Rating: The Good – 66.8 Genre: Action Duration: 114 mins Director: John Milius Stars: Patrick Swayze, C. Thomas Howell, Lea Thompson
John Milius’ uneven film has been criticised for being jingoistic and yes, there are some grounds for such criticism. There are also some spectaular leaps of logic and Harry Dean Stanton screams “Avenge me boys” without even a hint of humour. However, for the most part Red Dawn is actually a well orchestrated and even epic depiction of a fictitious invasion of the 1980’s United States by communist forces. Patrick Swayze and Charlie Sheen play two brothers who take to the mountains and form a rag-tag resistance behind enemy lines. It shouldn’t work but somehow this becomes an entertaining and sometimes touching examination of how life could’ve changed in such circumstances. Swayze and Sheen are charismatic in the lead roles and are supported by a number of young and, at the time, promising actors one of whom being Swayze’s future Dirty Dancing co-star Jennifer Grey. Milius’ and Kevin Reynolds’ screenplay can get clunky in parts but holds up for the majority of the film and there are some decent action scenes throughout.
Rating: The Ugly – 63.8 Genre: Comedy Duration: 101 mins Director: Howard Deutch Stars: Eric Stoltz, Mary Stuart Masterson, Lea Thompson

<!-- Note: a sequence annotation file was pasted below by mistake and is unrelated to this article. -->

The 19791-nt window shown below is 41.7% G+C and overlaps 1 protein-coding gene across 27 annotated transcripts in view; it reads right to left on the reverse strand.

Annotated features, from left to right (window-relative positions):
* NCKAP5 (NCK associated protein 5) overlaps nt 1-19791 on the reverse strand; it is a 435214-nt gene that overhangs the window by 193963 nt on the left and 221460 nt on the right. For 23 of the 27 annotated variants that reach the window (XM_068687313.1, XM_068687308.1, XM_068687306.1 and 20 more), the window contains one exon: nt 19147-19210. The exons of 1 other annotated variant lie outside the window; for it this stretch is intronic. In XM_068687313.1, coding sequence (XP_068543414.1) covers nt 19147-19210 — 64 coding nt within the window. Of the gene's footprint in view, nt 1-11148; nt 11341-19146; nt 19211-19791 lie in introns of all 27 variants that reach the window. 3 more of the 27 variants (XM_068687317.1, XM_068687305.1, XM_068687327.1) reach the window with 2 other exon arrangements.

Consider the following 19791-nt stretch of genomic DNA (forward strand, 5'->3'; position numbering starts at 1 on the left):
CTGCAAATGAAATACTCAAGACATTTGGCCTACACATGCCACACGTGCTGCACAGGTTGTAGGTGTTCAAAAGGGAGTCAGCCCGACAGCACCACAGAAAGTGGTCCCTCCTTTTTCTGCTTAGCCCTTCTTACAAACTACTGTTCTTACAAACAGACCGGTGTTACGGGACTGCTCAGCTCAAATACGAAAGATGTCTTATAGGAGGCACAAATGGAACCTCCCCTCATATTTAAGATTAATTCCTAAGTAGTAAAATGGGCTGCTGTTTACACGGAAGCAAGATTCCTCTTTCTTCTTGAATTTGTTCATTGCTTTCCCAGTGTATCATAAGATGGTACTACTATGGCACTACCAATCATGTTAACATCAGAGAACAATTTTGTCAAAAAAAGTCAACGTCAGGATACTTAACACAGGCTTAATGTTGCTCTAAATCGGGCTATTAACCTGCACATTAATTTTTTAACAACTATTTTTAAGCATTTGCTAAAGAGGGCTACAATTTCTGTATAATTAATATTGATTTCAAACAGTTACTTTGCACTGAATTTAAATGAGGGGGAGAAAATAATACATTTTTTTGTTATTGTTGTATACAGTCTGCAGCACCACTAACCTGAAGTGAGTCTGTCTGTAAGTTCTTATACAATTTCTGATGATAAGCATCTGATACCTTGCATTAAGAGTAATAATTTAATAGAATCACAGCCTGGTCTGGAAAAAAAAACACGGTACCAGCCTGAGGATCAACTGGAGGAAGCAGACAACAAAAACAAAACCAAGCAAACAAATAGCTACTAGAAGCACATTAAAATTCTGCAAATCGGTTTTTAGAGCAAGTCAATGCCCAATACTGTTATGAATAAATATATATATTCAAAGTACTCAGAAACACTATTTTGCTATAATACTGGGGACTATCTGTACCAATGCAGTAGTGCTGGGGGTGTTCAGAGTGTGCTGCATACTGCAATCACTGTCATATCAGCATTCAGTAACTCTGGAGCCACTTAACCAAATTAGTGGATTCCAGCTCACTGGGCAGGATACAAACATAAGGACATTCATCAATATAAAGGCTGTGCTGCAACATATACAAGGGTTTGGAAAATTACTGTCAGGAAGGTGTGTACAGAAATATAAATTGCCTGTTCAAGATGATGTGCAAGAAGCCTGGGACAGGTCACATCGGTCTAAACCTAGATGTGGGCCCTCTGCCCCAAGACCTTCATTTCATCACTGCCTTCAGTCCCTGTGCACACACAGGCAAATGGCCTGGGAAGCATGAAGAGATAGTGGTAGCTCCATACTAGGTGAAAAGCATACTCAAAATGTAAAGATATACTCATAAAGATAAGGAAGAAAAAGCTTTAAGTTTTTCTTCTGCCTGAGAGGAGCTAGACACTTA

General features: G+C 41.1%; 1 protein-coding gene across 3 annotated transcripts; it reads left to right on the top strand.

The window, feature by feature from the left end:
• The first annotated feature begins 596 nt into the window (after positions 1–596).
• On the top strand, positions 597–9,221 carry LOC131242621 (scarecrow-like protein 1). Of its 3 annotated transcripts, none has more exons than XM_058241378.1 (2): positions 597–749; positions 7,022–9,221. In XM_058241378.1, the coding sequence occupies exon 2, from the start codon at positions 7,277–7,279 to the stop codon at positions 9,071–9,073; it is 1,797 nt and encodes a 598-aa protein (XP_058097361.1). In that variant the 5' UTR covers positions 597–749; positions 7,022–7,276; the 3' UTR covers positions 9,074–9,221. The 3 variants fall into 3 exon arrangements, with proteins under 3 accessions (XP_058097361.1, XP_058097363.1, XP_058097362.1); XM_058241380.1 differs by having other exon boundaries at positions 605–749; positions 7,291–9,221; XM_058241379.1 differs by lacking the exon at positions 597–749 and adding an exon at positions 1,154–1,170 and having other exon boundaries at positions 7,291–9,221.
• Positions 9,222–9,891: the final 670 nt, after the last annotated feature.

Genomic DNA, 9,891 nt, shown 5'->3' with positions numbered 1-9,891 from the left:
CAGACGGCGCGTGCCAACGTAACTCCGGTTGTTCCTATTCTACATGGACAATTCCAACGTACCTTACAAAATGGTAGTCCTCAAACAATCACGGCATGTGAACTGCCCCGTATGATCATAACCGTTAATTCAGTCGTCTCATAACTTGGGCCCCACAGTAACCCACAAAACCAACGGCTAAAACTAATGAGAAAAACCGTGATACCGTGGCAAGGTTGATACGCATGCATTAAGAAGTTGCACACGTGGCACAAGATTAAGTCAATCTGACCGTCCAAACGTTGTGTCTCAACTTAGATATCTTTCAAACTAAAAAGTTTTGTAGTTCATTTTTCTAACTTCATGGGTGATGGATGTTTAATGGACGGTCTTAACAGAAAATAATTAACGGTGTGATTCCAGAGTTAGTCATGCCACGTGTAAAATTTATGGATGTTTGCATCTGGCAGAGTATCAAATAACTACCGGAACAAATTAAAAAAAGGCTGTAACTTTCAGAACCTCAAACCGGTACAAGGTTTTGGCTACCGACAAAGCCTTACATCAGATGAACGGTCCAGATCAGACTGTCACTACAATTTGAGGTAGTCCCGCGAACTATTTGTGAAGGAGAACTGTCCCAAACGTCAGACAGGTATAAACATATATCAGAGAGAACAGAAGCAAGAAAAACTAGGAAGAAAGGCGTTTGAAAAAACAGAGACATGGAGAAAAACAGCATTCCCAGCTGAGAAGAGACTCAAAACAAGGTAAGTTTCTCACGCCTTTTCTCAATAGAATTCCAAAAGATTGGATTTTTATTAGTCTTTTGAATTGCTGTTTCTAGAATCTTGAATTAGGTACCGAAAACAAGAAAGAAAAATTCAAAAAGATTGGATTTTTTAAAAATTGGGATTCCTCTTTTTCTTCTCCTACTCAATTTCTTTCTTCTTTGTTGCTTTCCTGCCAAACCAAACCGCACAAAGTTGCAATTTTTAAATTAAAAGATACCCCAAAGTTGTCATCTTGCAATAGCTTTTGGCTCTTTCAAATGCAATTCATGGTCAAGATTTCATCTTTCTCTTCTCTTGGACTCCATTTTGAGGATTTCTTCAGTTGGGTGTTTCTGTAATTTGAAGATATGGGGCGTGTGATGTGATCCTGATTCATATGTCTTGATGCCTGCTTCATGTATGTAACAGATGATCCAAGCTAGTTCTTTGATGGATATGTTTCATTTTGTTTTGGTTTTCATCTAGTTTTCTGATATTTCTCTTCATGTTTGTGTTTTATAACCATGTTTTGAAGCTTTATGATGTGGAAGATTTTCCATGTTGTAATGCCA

John Hughes’ films are great nostalgia fare and usually deliver some seriously funny moments which hold up to this day. Some of them (i.e., Sixteen Candles and Ferris Bueller) were almost if not totally flawless while others were weighed down with contrived story lines where poor and rich kids play out West-Side-Story type melodramas. Like The Breakfast Club and Pretty in Pink, Some Kind of Wonderful is one such story. Eric Stoltz plays an 18 year old high school kid who has designs on one of the more glamourous girls in his class (played with a confident vulnerability by Lea Thompson). When he makes his move he attracts the unwanted attention of her rich boyfriend and ostracises his tom-boy best friend, the equally outcast Mary Stewart Masterson. This story is essentially a rehash of Pretty in Pink because Hughes wasn’t happy with how the studio forced him to end the latter movie. Thus, he set about making it again with a few gender reversals thrown in and finally got the ending he wanted. The three leads are great together and Stoltz’ sometimes understated presence is helped by the Masterson’s boisterousness and Thompson’s maturity. John Aston and Elias Koteas steal the show as Stoltz’ father and tough-guy classmate respectively. The actors get in the spirit of the film and all do their bit and while the pretext to the plot and scenarios the characters find themselves in is somewhat laughable at times, the film comes off as really quite charming. This is largely down to Hughes’ ability to write interesting teenagers, parents, teachers, etc. and the cast he has playing them. Howard Deutch’s contemporary direction and that great soundtrack contribute strongly also.